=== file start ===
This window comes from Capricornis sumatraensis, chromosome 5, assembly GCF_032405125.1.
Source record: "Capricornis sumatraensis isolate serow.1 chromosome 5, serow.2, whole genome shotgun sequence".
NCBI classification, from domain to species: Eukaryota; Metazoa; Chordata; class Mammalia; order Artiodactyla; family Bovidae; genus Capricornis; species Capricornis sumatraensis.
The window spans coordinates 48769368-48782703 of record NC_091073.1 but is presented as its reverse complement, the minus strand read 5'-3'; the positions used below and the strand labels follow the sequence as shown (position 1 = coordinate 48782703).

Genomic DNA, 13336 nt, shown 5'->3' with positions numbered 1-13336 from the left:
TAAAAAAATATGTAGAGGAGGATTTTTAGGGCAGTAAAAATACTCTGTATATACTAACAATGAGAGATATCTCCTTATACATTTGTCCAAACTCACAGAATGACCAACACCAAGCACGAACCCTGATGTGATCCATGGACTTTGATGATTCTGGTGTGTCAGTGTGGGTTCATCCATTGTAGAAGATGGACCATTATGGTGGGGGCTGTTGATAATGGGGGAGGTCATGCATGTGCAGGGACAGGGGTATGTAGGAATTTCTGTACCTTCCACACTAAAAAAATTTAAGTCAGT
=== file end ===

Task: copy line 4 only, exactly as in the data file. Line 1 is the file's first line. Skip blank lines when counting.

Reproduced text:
The window spans coordinates 48769368-48782703 of record NC_091073.1 but is presented as its reverse complement, the minus strand read 5'-3'; the positions used below and the strand labels follow the sequence as shown (position 1 = coordinate 48782703).